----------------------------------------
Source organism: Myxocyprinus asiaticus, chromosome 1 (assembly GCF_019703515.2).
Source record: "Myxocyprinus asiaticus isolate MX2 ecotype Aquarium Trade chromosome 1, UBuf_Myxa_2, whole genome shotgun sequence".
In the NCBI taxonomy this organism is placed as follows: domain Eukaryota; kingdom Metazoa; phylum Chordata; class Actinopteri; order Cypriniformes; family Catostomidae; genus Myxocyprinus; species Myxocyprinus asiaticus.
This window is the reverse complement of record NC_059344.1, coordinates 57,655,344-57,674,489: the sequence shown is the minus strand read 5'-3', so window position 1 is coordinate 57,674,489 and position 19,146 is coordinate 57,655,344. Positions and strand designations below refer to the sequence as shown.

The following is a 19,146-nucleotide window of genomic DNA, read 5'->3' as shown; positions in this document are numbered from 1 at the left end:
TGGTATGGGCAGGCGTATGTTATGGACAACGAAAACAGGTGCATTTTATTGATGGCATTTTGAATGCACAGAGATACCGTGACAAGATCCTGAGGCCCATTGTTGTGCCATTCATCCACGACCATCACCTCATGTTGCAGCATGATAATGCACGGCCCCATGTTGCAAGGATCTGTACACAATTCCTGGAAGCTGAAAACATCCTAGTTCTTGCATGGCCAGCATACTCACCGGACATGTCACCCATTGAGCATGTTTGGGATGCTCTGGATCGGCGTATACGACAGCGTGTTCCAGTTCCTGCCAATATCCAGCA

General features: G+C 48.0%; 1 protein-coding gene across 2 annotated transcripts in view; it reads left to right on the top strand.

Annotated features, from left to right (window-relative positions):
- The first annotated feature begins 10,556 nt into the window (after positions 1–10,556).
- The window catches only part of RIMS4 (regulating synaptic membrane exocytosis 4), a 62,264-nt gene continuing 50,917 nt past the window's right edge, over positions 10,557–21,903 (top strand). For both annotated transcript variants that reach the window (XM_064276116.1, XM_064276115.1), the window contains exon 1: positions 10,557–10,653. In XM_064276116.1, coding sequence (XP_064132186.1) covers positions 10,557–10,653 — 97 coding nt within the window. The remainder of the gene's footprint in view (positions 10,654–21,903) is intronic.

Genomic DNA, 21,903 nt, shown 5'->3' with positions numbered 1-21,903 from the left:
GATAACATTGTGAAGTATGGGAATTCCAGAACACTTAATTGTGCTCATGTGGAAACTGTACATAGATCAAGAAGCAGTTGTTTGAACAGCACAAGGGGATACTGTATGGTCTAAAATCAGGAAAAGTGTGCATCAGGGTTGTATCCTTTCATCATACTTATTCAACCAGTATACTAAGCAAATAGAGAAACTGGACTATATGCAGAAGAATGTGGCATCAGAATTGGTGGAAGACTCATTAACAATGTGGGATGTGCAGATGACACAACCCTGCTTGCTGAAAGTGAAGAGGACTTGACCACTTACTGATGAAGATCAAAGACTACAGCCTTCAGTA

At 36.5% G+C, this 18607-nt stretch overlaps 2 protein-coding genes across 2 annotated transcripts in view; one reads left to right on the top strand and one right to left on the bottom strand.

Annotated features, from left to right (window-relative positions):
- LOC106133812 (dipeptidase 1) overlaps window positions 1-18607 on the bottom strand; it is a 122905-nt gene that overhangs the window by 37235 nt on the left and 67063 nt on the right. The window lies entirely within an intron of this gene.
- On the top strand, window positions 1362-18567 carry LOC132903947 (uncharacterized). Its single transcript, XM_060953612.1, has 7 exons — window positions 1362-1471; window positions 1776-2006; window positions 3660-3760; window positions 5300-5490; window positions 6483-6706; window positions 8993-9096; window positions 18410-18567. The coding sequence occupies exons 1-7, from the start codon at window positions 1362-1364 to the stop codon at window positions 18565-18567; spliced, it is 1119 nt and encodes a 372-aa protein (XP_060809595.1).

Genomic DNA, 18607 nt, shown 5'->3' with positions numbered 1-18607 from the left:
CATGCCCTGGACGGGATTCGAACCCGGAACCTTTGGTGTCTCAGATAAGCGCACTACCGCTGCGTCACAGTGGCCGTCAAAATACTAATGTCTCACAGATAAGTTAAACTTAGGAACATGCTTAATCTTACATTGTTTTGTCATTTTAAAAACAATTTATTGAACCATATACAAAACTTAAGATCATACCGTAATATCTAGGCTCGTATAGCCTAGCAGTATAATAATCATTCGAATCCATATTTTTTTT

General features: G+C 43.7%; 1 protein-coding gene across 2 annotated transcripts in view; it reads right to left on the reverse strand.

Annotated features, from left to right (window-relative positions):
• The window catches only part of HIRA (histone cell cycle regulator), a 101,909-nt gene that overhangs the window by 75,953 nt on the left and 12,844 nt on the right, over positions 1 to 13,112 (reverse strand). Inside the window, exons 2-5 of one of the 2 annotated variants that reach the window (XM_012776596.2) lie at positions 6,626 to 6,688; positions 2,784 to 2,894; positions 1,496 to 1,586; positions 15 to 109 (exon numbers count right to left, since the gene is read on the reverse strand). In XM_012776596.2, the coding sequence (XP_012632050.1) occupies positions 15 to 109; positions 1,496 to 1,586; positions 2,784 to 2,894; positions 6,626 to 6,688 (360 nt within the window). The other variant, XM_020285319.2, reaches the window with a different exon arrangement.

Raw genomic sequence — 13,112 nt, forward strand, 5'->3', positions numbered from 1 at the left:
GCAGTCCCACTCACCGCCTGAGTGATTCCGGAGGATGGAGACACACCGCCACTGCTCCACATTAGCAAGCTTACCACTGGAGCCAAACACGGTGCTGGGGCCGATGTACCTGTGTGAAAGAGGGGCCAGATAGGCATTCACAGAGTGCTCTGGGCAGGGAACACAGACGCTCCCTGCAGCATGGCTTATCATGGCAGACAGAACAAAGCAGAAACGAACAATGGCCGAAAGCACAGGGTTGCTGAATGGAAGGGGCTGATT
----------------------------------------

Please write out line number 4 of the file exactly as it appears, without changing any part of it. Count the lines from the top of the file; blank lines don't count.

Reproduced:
This window is the reverse complement of record NC_059344.1, coordinates 57,655,344-57,674,489: the sequence shown is the minus strand read 5'-3', so window position 1 is coordinate 57,674,489 and position 19,146 is coordinate 57,655,344. Positions and strand designations below refer to the sequence as shown.